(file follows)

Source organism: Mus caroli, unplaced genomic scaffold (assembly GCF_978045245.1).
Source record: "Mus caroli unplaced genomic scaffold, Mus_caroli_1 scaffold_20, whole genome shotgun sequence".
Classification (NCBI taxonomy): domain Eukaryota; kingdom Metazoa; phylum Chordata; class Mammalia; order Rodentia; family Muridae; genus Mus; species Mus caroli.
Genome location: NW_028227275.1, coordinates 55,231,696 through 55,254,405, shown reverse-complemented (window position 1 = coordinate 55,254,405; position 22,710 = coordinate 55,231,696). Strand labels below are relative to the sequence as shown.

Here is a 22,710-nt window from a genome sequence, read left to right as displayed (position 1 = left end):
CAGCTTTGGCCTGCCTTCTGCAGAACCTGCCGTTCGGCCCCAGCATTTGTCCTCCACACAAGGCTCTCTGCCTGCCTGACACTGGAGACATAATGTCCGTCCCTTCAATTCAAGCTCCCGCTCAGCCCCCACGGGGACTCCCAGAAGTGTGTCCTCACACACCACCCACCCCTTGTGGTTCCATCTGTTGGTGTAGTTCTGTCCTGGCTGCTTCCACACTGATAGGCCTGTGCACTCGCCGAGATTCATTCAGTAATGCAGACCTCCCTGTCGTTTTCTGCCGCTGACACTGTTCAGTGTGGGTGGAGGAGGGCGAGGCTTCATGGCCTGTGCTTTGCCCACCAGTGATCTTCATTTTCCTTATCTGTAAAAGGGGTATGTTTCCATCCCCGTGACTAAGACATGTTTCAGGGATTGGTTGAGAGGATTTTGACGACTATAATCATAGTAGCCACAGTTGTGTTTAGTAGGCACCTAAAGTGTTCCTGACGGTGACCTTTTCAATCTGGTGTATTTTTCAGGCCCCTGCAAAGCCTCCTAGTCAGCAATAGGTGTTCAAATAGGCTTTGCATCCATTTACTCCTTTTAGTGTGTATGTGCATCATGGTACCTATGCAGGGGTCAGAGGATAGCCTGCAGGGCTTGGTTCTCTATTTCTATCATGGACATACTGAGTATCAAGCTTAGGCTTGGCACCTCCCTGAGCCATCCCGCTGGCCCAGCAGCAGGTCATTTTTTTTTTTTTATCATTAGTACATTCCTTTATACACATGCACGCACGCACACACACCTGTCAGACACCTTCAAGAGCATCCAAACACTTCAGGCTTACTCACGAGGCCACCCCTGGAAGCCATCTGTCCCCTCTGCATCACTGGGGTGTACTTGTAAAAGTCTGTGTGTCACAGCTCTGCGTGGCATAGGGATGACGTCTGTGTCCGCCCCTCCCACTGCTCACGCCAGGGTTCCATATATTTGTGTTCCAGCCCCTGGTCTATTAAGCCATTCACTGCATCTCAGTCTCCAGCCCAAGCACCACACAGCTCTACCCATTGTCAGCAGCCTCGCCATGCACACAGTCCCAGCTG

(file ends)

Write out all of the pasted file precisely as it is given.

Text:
Source organism: Mus caroli, unplaced genomic scaffold (assembly GCF_978045245.1).
Source record: "Mus caroli unplaced genomic scaffold, Mus_caroli_1 scaffold_20, whole genome shotgun sequence".
Classification (NCBI taxonomy): domain Eukaryota; kingdom Metazoa; phylum Chordata; class Mammalia; order Rodentia; family Muridae; genus Mus; species Mus caroli.
Genome location: NW_028227275.1, coordinates 55,231,696 through 55,254,405, shown reverse-complemented (window position 1 = coordinate 55,254,405; position 22,710 = coordinate 55,231,696). Strand labels below are relative to the sequence as shown.

Here is a 22,710-nt window from a genome sequence, read left to right as displayed (position 1 = left end):
CAGCTTTGGCCTGCCTTCTGCAGAACCTGCCGTTCGGCCCCAGCATTTGTCCTCCACACAAGGCTCTCTGCCTGCCTGACACTGGAGACATAATGTCCGTCCCTTCAATTCAAGCTCCCGCTCAGCCCCCACGGGGACTCCCAGAAGTGTGTCCTCACACACCACCCACCCCTTGTGGTTCCATCTGTTGGTGTAGTTCTGTCCTGGCTGCTTCCACACTGATAGGCCTGTGCACTCGCCGAGATTCATTCAGTAATGCAGACCTCCCTGTCGTTTTCTGCCGCTGACACTGTTCAGTGTGGGTGGAGGAGGGCGAGGCTTCATGGCCTGTGCTTTGCCCACCAGTGATCTTCATTTTCCTTATCTGTAAAAGGGGTATGTTTCCATCCCCGTGACTAAGACATGTTTCAGGGATTGGTTGAGAGGATTTTGACGACTATAATCATAGTAGCCACAGTTGTGTTTAGTAGGCACCTAAAGTGTTCCTGACGGTGACCTTTTCAATCTGGTGTATTTTTCAGGCCCCTGCAAAGCCTCCTAGTCAGCAATAGGTGTTCAAATAGGCTTTGCATCCATTTACTCCTTTTAGTGTGTATGTGCATCATGGTACCTATGCAGGGGTCAGAGGATAGCCTGCAGGGCTTGGTTCTCTATTTCTATCATGGACATACTGAGTATCAAGCTTAGGCTTGGCACCTCCCTGAGCCATCCCGCTGGCCCAGCAGCAGGTCATTTTTTTTTTTTTATCATTAGTACATTCCTTTATACACATGCACGCACGCACACACACCTGTCAGACACCTTCAAGAGCATCCAAACACTTCAGGCTTACTCACGAGGCCACCCCTGGAAGCCATCTGTCCCCTCTGCATCACTGGGGTGTACTTGTAAAAGTCTGTGTGTCACAGCTCTGCGTGGCATAGGGATGACGTCTGTGTCCGCCCCTCCCACTGCTCACGCCAGGGTTCCATATATTTGTGTTCCAGCCCCTGGTCTATTAAGCCATTCACTGCATCTCAGTCTCCAGCCCAAGCACCACACAGCTCTACCCATTGTCAGCAGCCTCGCCATGCACACAGTCCCAGCTG